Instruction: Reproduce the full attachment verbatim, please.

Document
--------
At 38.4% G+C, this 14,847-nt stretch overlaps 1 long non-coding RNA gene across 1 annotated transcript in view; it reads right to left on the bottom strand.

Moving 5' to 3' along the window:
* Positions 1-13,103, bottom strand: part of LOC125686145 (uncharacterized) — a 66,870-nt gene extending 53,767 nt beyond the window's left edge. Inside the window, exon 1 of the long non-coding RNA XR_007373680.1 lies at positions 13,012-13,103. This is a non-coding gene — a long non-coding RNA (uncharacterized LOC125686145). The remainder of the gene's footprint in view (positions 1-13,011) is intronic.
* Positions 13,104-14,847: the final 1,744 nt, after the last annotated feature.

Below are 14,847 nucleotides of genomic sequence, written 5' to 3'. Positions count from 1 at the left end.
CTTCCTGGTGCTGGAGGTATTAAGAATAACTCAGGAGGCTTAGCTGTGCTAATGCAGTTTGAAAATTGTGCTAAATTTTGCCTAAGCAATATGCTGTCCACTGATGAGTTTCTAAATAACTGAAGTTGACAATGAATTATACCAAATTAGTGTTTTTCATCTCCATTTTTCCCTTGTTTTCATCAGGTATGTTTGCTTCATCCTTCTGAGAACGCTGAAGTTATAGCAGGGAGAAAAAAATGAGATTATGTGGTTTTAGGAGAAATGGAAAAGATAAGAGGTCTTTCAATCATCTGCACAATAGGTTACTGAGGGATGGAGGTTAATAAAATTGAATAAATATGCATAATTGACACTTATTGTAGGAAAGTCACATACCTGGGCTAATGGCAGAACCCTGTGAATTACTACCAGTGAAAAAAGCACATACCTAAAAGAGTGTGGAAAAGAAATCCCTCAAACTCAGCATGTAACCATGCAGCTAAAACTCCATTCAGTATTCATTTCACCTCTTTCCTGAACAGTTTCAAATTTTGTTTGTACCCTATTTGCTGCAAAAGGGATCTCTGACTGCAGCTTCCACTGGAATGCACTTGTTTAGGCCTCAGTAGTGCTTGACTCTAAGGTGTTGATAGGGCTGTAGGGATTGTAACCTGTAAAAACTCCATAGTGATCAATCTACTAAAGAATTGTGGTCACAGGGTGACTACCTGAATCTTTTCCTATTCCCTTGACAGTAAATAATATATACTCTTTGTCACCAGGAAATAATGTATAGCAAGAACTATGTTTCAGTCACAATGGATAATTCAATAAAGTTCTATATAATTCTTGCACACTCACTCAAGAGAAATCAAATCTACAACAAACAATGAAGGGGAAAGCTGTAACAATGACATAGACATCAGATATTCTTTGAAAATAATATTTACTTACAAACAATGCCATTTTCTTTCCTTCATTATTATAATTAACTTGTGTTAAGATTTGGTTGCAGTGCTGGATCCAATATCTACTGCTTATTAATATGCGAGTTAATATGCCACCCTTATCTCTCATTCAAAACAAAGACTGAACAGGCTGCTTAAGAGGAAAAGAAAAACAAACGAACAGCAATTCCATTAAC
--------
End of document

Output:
At 38.4% G+C, this 14,847-nt stretch overlaps 1 long non-coding RNA gene across 1 annotated transcript in view; it reads right to left on the bottom strand.

Moving 5' to 3' along the window:
* Positions 1-13,103, bottom strand: part of LOC125686145 (uncharacterized) — a 66,870-nt gene extending 53,767 nt beyond the window's left edge. Inside the window, exon 1 of the long non-coding RNA XR_007373680.1 lies at positions 13,012-13,103. This is a non-coding gene — a long non-coding RNA (uncharacterized LOC125686145). The remainder of the gene's footprint in view (positions 1-13,011) is intronic.
* Positions 13,104-14,847: the final 1,744 nt, after the last annotated feature.

Below are 14,847 nucleotides of genomic sequence, written 5' to 3'. Positions count from 1 at the left end.
CTTCCTGGTGCTGGAGGTATTAAGAATAACTCAGGAGGCTTAGCTGTGCTAATGCAGTTTGAAAATTGTGCTAAATTTTGCCTAAGCAATATGCTGTCCACTGATGAGTTTCTAAATAACTGAAGTTGACAATGAATTATACCAAATTAGTGTTTTTCATCTCCATTTTTCCCTTGTTTTCATCAGGTATGTTTGCTTCATCCTTCTGAGAACGCTGAAGTTATAGCAGGGAGAAAAAAATGAGATTATGTGGTTTTAGGAGAAATGGAAAAGATAAGAGGTCTTTCAATCATCTGCACAATAGGTTACTGAGGGATGGAGGTTAATAAAATTGAATAAATATGCATAATTGACACTTATTGTAGGAAAGTCACATACCTGGGCTAATGGCAGAACCCTGTGAATTACTACCAGTGAAAAAAGCACATACCTAAAAGAGTGTGGAAAAGAAATCCCTCAAACTCAGCATGTAACCATGCAGCTAAAACTCCATTCAGTATTCATTTCACCTCTTTCCTGAACAGTTTCAAATTTTGTTTGTACCCTATTTGCTGCAAAAGGGATCTCTGACTGCAGCTTCCACTGGAATGCACTTGTTTAGGCCTCAGTAGTGCTTGACTCTAAGGTGTTGATAGGGCTGTAGGGATTGTAACCTGTAAAAACTCCATAGTGATCAATCTACTAAAGAATTGTGGTCACAGGGTGACTACCTGAATCTTTTCCTATTCCCTTGACAGTAAATAATATATACTCTTTGTCACCAGGAAATAATGTATAGCAAGAACTATGTTTCAGTCACAATGGATAATTCAATAAAGTTCTATATAATTCTTGCACACTCACTCAAGAGAAATCAAATCTACAACAAACAATGAAGGGGAAAGCTGTAACAATGACATAGACATCAGATATTCTTTGAAAATAATATTTACTTACAAACAATGCCATTTTCTTTCCTTCATTATTATAATTAACTTGTGTTAAGATTTGGTTGCAGTGCTGGATCCAATATCTACTGCTTATTAATATGCGAGTTAATATGCCACCCTTATCTCTCATTCAAAACAAAGACTGAACAGGCTGCTTAAGAGGAAAAGAAAAACAAACGAACAGCAATTCCATTAAC